How American Idol Changed My Life

by DavalosMcCormack on January 21, 2008

I’m not normally a big ‘American Idol’ fan, but I do love the first shows of each season. That’s when the truly awful singers come out to audition. This year while most people will be focusing on the addition of Ellen Degeneres as a new judge, I will be engrossed by the sheer audacity of the crappy. What does this have to do with health? Don’t worry, I’ll get to that.

What amazes me about these singers is not just that they are awful, that they couldn’t carry a tune if you put it in a bucket; it isn’t even that they often can’t even remember the lyrics of the song they have chosen. What truly amazes me is that for some reason they seem to think they are good, that they have talent.

Clearly they are there to be sacrificed to the acid tongue of Simon Cowell (“You should sue your singing teacher”), and deservedly so, but don’t you think having seen the show they might realize that being able to sing is something of a prerequisite for being on ‘American Idol’? Apparently not.

These clueless choristers are not the only ones who seem to have a remarkable capacity for self-delusion. That same accusation could be leveled at the way many of us live. We think we’re getting enough exercise. We think we’re eating a healthy diet. We think we are doing the right things yet we can’t understand why we continue to put on weight, get fat, and develop diseases like diabetes. We allow ourselves to believe what we want to be true. Why? Because it is easier, because it is more convenient, and because then it means we don’t have to make the changes needed to truly lead healthy lives.

For proof of our self-delusion you need look no further than a study by the C.S. Mott Children’s Hospital National Poll on Children’s Health. The researchers found that more than 40 percent of parents with obese children, ages 6 to 11, describe their child not as obese, but as “about the right weight.”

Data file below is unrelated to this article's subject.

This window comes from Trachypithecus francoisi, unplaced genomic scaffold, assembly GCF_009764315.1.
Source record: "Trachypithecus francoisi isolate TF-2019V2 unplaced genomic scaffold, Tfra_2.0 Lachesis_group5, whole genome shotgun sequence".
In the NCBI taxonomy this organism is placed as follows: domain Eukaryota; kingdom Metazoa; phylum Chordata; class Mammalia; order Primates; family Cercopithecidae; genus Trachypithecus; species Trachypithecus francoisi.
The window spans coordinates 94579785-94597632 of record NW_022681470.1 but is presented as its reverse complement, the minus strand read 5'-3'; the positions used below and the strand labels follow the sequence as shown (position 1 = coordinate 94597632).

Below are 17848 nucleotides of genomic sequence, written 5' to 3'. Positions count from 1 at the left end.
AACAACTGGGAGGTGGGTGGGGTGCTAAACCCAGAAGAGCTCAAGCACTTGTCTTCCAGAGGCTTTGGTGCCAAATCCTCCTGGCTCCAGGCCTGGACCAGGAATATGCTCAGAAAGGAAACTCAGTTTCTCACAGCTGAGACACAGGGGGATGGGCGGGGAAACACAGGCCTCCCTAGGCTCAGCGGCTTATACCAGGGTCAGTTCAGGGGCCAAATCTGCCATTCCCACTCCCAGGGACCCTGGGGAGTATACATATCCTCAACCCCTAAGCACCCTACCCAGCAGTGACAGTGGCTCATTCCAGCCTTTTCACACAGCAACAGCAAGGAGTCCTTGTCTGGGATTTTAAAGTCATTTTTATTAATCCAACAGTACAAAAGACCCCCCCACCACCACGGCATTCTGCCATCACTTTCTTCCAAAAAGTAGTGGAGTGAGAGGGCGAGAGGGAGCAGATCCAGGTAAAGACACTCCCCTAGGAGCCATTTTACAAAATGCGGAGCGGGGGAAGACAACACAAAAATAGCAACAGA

Now these are kids who are not just a few pounds overweight, but seriously obese, putting them on course for a lifetime of health problems – not to mention social ones too – yet their parents say they’re ok. Maybe it’s just a matter of looking around and seeing that most of the other kids look like yours so that means they are “normal”, and conveniently ignoring the fact that the other kids are also obese. Whatever the reason, the end result is the same, we ignore a big problem right in front of us.

So maybe what we need is an inner Simon Cowell. Someone who doesn’t pull punches when it comes to telling us the truth. On ‘American Idol’ Simon seems to relish letting bad singers know just how awful they are (“If you had lived 2,000 years ago and sung like that, I think they would have stoned you”). In life we need someone to be equally blunt in telling us when we are deluding ourselves about our lifestyles, our habits, our health. “Do you really need extra cheese on that pizza?”

Maybe if we were able to channel our own inner Simon we might be more realistic about our own health habits. Who knows, watching ‘American Idol’ could help us avoid becoming another idle American.

And if you really want to see some of this year’s dreadful singers, here you are.

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